Weird disamb/subtitle/ETI-type thing


As some of you may know, Alice Cooper is currently running a mock election campaign for both president in the US and prime minister in the UK. To this end he has released a single, a re-recording of the 1972 song "Elected."

The audio content is the same on both versions, but the cover art and tagline are different. The reason I made this thread is the iTunes titles have the versions with “Alice Cooper for President 2016” and “Alice Cooper for Prime Minister 2016” in parentheses alongside the title “Elected.” This bashes into multiple style issues at the same time, and I’m not sure what to do. I’ve lined out some possible solutions:

  1. Leave “Elected” as the title for each and add “Alice Cooper for XXX” as a release-level disambiguation
  2. Treat the “Alice Cooper for XXX” as a subtitle and keep it in the release title with a colon (this would cause issues as “Alice Cooper for XXX” is also present in the track title)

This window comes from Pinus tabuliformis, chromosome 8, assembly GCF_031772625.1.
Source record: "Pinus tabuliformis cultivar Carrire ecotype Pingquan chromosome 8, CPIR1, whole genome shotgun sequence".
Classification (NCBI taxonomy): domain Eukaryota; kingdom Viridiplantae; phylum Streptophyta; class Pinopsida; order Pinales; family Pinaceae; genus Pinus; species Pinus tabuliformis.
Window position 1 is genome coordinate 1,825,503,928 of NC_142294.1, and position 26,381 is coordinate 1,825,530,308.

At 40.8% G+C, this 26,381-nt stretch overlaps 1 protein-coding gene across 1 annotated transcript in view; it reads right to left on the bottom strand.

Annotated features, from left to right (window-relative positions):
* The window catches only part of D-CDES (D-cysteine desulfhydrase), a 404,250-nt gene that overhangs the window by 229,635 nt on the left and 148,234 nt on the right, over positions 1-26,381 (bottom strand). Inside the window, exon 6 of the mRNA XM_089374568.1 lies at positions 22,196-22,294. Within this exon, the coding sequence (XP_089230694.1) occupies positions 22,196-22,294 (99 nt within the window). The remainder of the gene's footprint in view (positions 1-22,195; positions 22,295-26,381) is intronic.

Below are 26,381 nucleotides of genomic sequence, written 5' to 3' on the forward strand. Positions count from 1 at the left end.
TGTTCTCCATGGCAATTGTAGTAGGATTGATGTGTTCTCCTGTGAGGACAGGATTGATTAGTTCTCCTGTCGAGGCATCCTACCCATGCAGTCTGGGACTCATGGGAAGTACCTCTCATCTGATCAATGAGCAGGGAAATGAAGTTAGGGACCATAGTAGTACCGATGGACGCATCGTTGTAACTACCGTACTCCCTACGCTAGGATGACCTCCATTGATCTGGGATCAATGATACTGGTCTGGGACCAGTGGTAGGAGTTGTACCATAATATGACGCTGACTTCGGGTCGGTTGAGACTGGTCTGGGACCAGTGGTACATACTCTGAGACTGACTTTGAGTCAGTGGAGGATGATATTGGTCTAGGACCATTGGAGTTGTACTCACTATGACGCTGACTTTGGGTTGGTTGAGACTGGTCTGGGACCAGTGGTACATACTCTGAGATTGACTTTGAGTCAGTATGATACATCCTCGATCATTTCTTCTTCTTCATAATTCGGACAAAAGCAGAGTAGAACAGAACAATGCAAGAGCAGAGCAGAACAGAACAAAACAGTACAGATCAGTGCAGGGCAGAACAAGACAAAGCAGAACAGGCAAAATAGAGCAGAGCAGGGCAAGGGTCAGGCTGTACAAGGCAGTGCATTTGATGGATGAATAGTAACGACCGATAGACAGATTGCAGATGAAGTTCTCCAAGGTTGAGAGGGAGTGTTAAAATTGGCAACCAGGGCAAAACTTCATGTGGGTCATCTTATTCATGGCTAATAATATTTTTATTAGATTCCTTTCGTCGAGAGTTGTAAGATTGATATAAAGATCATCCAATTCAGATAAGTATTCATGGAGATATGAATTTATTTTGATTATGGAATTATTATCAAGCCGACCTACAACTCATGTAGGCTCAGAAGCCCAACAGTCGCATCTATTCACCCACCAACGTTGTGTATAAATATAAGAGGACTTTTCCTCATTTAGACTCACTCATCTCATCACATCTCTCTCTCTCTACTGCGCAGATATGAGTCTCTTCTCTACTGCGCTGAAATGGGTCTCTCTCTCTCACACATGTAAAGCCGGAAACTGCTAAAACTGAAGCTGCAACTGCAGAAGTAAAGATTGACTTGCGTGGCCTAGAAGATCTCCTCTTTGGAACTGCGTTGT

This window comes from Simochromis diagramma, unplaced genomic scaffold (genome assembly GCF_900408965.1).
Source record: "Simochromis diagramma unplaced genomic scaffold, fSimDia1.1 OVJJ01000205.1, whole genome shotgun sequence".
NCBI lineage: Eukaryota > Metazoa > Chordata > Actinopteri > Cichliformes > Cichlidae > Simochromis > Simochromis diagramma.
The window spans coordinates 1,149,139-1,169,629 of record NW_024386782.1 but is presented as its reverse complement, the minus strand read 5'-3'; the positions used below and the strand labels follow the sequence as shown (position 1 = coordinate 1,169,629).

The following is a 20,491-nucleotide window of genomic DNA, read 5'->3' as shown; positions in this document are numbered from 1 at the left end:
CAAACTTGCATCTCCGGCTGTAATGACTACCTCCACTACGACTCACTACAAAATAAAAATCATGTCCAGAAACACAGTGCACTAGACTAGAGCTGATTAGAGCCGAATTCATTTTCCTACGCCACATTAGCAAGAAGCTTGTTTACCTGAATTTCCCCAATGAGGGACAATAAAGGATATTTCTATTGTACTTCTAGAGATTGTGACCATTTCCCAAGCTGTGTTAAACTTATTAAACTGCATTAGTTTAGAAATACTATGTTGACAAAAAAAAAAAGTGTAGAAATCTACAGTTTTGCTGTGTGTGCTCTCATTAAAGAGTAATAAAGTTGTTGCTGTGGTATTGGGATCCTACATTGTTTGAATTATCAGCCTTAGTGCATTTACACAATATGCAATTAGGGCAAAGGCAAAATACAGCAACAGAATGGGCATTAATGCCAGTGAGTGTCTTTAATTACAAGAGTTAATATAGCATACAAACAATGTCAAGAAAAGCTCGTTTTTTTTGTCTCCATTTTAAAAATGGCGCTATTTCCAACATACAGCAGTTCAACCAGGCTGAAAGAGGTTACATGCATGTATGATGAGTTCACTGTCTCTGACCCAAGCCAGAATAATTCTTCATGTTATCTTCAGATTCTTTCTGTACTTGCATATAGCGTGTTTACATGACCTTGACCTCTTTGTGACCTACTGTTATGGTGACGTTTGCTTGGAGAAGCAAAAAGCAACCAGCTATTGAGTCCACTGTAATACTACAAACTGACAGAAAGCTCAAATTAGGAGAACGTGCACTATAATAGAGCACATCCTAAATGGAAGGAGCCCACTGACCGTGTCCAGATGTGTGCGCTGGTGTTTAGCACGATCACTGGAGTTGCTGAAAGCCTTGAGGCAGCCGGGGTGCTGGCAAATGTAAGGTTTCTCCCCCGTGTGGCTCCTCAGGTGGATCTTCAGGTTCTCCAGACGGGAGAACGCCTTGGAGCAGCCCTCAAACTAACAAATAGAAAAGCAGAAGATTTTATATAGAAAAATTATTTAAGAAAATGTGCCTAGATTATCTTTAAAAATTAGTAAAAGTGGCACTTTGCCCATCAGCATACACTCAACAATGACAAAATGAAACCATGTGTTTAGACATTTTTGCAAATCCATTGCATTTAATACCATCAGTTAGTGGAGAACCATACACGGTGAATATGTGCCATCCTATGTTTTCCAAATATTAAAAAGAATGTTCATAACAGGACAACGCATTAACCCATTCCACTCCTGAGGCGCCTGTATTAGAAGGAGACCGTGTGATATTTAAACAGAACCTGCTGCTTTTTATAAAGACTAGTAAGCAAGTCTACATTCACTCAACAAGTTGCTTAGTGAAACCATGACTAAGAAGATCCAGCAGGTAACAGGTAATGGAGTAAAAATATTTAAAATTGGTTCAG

3. Treat “Alice Cooper for XXX” as ETI and leave it as is (this seems clunky and has already caused issues with the release group and recording)

Alternate suggestions welcome, as always.


I think I’d do this. Why would it cause issues? Track titles can have subtitles too :slight_smile:


We don’t normally add colons in track titles, do we? I don’t remember seeing that in the style guide.


Sure we do - the guideline is Style/Titles, not “Style/Release/Titles” :slight_smile: Tracks have subtitles less often, but when they do, nothing wrong with adding them with subtitle style!


Update: I think the audio content might be different. I just listened to the “Alice Cooper for President” version and there’s some chatter at the end about forming a third party and mentions of some U.S. cities. I can’t hear the UK version due to geographic restrictions, but it’s highly unlikely those lines at the end are present.
This raises a new style question: Should I still use the same release group, or should I split them off?

EDIT: Here’s a YouTube link. It may or may not work outside the USA.